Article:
I’m sitting at the Melbourne Airport waiting for the plane that will (sadly) take me away from Australia and back to China. I have to tell you, guys, I really like these hours before the flight, when the frustration of queuing up and the check-in procedures are over, your hands free of the luggage. Sitting in the lounge, with just a book and a bottle of water, my passport stamped so there’s no going back: things are beyond my control and all I have to do is to let myself get carried away, off on a new adventure. Apart from one bother, which is the air conditioning (I really, really hate it. Give me a window any time), I don’t even mind the cramped leg space, the bad food and the jet lag. I’m flying over thousands of kilometres, I’m supposed to be tired! Travelling for me is all about long hours, uncomfortable sleep and getting cranky: in this age of jets and super-sonic speeds this is what helps me remember about the real vastness of our global village.
Having said all that, this time I’d gladly pass on the pleasures of the journey and stay put. This is the saddest I’ve ever felt about my holidays being over. To put it simply: I’ve fallen in love with this country, this city and these people. For the last two days I’ve been thinking: my visa allows me to stay here for at least three months! Why not do it? Why should I go back? On the way to the airport every time my friend Johnny (don’t worry, I secured permission to write about him) was starting to panic that he took the wrong turn I was beginning to entertain a hope that we’d get terribly lost and I’d miss my flight. Humph. I blame Australian road signs system for thwarting that plan.
Anyway, all it means for you, my dear Readers, is that for the next few weeks I’ll continue to pepper you with stories of my antipodean trip, before I move back to the more familiar ground of Chinese absurdities. The last post was way crazily long, so this time I’ll try to divide the whole into installments. Prepare for a lot of sloppiness as most of the stories will be ones of overwhelming hospitality that left me speechless. Don’t prepare for good pictures and geographical range: it was more of a holiday chill-out trip than a real journey and I just let myself go with the flow of things, which means that I mostly stayed around Melbourne bumping into crazy people. So no Sydney Opera House, no Byron Bay, no Golden Coast. And even around Melbourne itself: so many things I didn’t have time (or strength) to go and explore! Well, leaves a lot of space to plan for the next time!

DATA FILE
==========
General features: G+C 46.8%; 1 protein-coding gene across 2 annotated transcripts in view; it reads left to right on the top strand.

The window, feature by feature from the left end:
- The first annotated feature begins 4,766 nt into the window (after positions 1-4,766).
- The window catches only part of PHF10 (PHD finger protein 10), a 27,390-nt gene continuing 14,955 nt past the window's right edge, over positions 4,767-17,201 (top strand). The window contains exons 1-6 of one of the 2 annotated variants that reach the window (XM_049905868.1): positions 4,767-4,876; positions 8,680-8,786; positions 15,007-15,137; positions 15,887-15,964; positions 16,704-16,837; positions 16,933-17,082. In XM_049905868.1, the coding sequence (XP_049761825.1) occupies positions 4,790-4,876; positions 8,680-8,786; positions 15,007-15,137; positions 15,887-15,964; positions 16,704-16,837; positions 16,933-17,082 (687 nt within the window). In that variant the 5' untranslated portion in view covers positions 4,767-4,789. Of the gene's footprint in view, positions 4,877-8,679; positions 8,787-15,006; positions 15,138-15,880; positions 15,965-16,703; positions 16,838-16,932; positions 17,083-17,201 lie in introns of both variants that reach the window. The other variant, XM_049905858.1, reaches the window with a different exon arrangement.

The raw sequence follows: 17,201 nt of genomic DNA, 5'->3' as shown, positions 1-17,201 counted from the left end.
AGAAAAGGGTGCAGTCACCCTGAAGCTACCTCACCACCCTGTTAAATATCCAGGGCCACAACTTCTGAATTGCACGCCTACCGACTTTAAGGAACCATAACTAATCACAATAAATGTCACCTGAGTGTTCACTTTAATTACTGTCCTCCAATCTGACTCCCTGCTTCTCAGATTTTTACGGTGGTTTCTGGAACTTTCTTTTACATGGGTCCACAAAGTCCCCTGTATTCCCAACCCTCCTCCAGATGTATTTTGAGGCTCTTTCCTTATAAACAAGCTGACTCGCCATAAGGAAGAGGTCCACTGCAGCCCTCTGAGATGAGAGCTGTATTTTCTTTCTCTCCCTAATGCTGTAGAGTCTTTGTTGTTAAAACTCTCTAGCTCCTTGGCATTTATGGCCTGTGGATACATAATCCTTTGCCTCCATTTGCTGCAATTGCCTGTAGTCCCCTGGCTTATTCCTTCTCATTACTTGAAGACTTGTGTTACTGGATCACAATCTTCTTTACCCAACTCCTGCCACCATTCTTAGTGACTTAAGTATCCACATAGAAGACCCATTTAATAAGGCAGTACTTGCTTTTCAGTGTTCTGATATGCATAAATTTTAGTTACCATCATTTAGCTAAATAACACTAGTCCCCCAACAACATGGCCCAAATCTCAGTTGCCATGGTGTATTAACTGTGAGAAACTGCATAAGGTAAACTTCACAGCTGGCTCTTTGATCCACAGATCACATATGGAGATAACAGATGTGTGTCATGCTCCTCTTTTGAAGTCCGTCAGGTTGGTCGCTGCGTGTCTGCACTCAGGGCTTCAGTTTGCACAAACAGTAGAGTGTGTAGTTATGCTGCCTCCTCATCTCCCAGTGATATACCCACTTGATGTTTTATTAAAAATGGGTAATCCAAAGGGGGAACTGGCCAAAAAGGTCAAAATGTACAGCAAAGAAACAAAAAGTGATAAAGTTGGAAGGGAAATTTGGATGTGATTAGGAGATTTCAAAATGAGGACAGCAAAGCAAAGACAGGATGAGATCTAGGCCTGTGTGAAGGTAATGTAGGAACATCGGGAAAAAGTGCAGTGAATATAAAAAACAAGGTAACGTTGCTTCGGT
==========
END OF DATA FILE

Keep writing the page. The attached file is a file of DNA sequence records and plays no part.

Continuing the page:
And, so before I’m done with this introductory post, here’s some snaps to get you in the mood (I mean, I’ll choose them and post everything when I finish editing my photos and when I get to an internet connection I don’t have to pay extra for, which will be sometime over the next few days, but that’s not the point).
Little houses in the Fitzroy Precinct: I fell in love with them and their little front gardens. I’d move into any one of them without a second thought. Absolutely adorable! And the area is fantastic: twenty minutes on foot from the strict city centre and it feels like a small town.
Brunswick Street, where I was staying at Johnny and his flatmate R.’s (their apartment building has a swimming pool, a hot tub and a sauna in the garden! Is this fair, I ask you!). It’s a fantastic place, full of little pubs and cafes and quirky little shops that you could just explore all day long, and an occasional hippie hobo who’ll smile at you with eyes betraying the influence of some herbal substances. A very inspiring place, full of weird clothes, strange artwork and animal shaped calendars; just makes you think “I could do this. I could start a small random business, selling artistic socks or whatever,and make a living out of it!”. Brilliant.
Smith Street, parallel to Brunswick, is more or less the same. Between the two there are small alleys where nothing happens and everything’s quiet, and then within a few minutes you can jump into the centre of things, grab a stubby (or five) of Little Creatures, drop by a jam session or an open mic night and finish off after midnight with a terrific souvlaki or a slice of pizza sold to you by an old Italian.
Okay, that will be it. It’s almost boarding time. I’ll switch off my laptop now and maybe start writing another post on board.